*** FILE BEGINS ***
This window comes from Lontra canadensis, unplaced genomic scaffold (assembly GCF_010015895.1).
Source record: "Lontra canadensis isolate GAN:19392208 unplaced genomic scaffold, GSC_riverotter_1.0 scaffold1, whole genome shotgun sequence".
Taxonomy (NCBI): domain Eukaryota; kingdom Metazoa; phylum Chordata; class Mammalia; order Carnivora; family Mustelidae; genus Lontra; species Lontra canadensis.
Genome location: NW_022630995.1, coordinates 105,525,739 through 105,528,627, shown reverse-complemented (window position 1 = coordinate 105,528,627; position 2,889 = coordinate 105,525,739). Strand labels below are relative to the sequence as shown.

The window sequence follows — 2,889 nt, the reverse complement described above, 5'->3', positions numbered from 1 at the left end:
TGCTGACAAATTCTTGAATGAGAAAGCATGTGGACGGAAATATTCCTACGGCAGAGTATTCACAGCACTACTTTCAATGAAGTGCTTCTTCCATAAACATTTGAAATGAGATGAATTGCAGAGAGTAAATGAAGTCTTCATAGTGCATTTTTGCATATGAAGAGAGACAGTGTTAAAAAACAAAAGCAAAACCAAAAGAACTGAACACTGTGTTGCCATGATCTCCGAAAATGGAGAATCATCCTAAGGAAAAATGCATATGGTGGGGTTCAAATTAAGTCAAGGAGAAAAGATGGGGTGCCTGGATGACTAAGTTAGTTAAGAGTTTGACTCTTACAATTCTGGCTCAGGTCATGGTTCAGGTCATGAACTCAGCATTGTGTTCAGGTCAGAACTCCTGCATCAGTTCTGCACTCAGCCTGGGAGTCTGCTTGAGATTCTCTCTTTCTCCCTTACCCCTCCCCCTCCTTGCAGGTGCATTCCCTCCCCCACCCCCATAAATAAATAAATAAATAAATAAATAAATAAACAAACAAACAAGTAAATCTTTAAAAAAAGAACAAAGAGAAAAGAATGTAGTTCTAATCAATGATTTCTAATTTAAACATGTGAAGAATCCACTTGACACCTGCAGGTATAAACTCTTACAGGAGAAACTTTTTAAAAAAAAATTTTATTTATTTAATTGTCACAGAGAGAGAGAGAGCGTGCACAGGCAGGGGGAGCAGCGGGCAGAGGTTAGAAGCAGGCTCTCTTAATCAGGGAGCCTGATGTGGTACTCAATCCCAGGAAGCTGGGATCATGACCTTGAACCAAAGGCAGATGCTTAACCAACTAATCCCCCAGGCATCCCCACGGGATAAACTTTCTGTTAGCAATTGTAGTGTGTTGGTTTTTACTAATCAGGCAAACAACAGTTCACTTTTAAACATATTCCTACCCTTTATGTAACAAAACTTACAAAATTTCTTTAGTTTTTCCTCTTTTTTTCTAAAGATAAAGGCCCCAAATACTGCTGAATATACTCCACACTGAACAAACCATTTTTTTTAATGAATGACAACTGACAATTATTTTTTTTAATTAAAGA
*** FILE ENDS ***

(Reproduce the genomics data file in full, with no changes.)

This window comes from Lontra canadensis, unplaced genomic scaffold (assembly GCF_010015895.1).
Source record: "Lontra canadensis isolate GAN:19392208 unplaced genomic scaffold, GSC_riverotter_1.0 scaffold1, whole genome shotgun sequence".
Taxonomy (NCBI): domain Eukaryota; kingdom Metazoa; phylum Chordata; class Mammalia; order Carnivora; family Mustelidae; genus Lontra; species Lontra canadensis.
Genome location: NW_022630995.1, coordinates 105,525,739 through 105,528,627, shown reverse-complemented (window position 1 = coordinate 105,528,627; position 2,889 = coordinate 105,525,739). Strand labels below are relative to the sequence as shown.

The window sequence follows — 2,889 nt, the reverse complement described above, 5'->3', positions numbered from 1 at the left end:
TGCTGACAAATTCTTGAATGAGAAAGCATGTGGACGGAAATATTCCTACGGCAGAGTATTCACAGCACTACTTTCAATGAAGTGCTTCTTCCATAAACATTTGAAATGAGATGAATTGCAGAGAGTAAATGAAGTCTTCATAGTGCATTTTTGCATATGAAGAGAGACAGTGTTAAAAAACAAAAGCAAAACCAAAAGAACTGAACACTGTGTTGCCATGATCTCCGAAAATGGAGAATCATCCTAAGGAAAAATGCATATGGTGGGGTTCAAATTAAGTCAAGGAGAAAAGATGGGGTGCCTGGATGACTAAGTTAGTTAAGAGTTTGACTCTTACAATTCTGGCTCAGGTCATGGTTCAGGTCATGAACTCAGCATTGTGTTCAGGTCAGAACTCCTGCATCAGTTCTGCACTCAGCCTGGGAGTCTGCTTGAGATTCTCTCTTTCTCCCTTACCCCTCCCCCTCCTTGCAGGTGCATTCCCTCCCCCACCCCCATAAATAAATAAATAAATAAATAAATAAATAAACAAACAAACAAGTAAATCTTTAAAAAAAGAACAAAGAGAAAAGAATGTAGTTCTAATCAATGATTTCTAATTTAAACATGTGAAGAATCCACTTGACACCTGCAGGTATAAACTCTTACAGGAGAAACTTTTTAAAAAAAAATTTTATTTATTTAATTGTCACAGAGAGAGAGAGAGCGTGCACAGGCAGGGGGAGCAGCGGGCAGAGGTTAGAAGCAGGCTCTCTTAATCAGGGAGCCTGATGTGGTACTCAATCCCAGGAAGCTGGGATCATGACCTTGAACCAAAGGCAGATGCTTAACCAACTAATCCCCCAGGCATCCCCACGGGATAAACTTTCTGTTAGCAATTGTAGTGTGTTGGTTTTTACTAATCAGGCAAACAACAGTTCACTTTTAAACATATTCCTACCCTTTATGTAACAAAACTTACAAAATTTCTTTAGTTTTTCCTCTTTTTTTCTAAAGATAAAGGCCCCAAATACTGCTGAATATACTCCACACTGAACAAACCATTTTTTTTAATGAATGACAACTGACAATTATTTTTTTTAATTAAAGA